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A Fully Abstract Game Semantics for Countable Nondeterminism

Authors W. John Gowers , James D. Laird

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  • 18 pages

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Author Details

W. John Gowers
  • Computer Science Department, University of Bath, Claverton Down Road, Bath. BA2 7QY, United Kingdom
James D. Laird
  • Department of Computer Science, University of Bath, Claverton Down Road, Bath. BA2 7QY, United Kingdom

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W. John Gowers and James D. Laird. A Fully Abstract Game Semantics for Countable Nondeterminism. In 27th EACSL Annual Conference on Computer Science Logic (CSL 2018). Leibniz International Proceedings in Informatics (LIPIcs), Volume 119, pp. 24:1-24:18, Schloss Dagstuhl - Leibniz-Zentrum für Informatik (2018)


The concept of fairness for a concurrent program means that the program must be able to exhibit an unbounded amount of nondeterminism without diverging. Game semantics models of nondeterminism show that this is hard to implement; for example, Harmer and McCusker's model only admits infinite nondeterminism if there is also the possibility of divergence. We solve a long standing problem by giving a fully abstract game semantics for a simple stateful language with a countably infinite nondeterminism primitive. We see that doing so requires us to keep track of infinitary information about strategies, as well as their finite behaviours. The unbounded nondeterminism gives rise to further problems, which can be formalized as a lack of continuity in the language. In order to prove adequacy for our model (which usually requires continuity), we develop a new technique in which we simulate the nondeterminism using a deterministic stateful construction, and then use combinatorial techniques to transfer the result to the nondeterministic language. Lastly, we prove full abstraction for the model; because of the lack of continuity, we cannot deduce this from definability of compact elements in the usual way, and we have to use a stronger universality result instead. We discuss how our techniques yield proofs of adequacy for models of nondeterministic PCF, such as those given by Tsukada and Ong.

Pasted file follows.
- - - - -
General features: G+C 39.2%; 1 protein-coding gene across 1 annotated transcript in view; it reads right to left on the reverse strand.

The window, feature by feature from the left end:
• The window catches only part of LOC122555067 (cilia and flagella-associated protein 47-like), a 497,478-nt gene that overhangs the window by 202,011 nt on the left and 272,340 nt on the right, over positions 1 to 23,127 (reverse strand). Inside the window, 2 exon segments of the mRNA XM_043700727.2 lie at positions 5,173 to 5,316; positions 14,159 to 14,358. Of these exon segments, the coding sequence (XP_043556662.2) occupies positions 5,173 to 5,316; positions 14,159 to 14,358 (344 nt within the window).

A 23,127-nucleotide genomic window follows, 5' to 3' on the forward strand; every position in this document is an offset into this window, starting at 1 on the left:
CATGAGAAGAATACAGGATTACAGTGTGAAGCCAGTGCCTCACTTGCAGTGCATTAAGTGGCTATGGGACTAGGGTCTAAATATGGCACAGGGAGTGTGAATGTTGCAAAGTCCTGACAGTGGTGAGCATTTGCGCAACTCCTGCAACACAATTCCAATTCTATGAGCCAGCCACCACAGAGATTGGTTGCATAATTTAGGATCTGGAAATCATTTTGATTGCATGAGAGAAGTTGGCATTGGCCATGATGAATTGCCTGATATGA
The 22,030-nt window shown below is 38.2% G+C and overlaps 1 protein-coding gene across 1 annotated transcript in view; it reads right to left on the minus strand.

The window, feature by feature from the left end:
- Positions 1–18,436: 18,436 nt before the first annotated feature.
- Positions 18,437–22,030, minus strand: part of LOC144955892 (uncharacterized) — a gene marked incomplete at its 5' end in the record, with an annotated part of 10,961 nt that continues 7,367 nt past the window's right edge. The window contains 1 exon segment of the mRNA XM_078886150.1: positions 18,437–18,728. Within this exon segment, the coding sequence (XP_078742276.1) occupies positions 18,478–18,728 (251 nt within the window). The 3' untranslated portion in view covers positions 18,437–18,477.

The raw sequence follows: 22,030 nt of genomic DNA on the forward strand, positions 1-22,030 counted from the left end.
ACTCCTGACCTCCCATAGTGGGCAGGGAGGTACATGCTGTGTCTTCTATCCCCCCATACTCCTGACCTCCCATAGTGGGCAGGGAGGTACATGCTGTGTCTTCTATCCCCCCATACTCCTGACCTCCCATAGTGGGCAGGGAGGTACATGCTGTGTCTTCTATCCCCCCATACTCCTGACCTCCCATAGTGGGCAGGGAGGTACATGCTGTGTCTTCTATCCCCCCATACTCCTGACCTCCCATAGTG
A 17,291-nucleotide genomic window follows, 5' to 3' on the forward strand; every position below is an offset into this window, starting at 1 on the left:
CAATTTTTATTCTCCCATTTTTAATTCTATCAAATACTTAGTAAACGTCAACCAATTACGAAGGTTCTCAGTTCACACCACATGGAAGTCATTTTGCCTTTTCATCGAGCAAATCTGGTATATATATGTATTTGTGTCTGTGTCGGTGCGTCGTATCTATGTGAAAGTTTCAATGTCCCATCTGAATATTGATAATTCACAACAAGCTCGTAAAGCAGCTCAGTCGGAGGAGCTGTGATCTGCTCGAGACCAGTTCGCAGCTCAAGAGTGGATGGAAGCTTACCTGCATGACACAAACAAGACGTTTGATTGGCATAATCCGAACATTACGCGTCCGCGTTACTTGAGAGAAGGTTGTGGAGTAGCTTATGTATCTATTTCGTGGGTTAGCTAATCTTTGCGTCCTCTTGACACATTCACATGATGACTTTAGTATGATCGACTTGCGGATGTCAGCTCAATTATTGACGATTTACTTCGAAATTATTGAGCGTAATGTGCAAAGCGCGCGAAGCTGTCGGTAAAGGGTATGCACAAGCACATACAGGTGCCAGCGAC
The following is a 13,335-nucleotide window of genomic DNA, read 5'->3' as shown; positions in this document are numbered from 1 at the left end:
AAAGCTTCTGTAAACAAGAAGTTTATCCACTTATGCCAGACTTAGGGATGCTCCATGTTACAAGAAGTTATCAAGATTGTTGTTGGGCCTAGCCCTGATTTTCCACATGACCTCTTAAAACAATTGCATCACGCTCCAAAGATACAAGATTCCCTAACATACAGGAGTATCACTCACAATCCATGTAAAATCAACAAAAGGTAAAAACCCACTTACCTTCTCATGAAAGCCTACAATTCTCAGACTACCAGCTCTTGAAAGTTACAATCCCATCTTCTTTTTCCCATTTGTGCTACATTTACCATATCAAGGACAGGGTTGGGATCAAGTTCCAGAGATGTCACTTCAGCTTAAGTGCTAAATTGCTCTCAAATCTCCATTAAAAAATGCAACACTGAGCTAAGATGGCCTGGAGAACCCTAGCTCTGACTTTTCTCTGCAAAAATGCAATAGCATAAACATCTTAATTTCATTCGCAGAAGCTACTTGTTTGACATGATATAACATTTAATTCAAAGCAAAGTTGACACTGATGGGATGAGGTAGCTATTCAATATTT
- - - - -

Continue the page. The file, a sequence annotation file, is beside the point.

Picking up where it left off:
Subject Classification

ACM Subject Classification
  • Theory of computation → Denotational semantics
  • semantics
  • nondeterminism
  • games and logic


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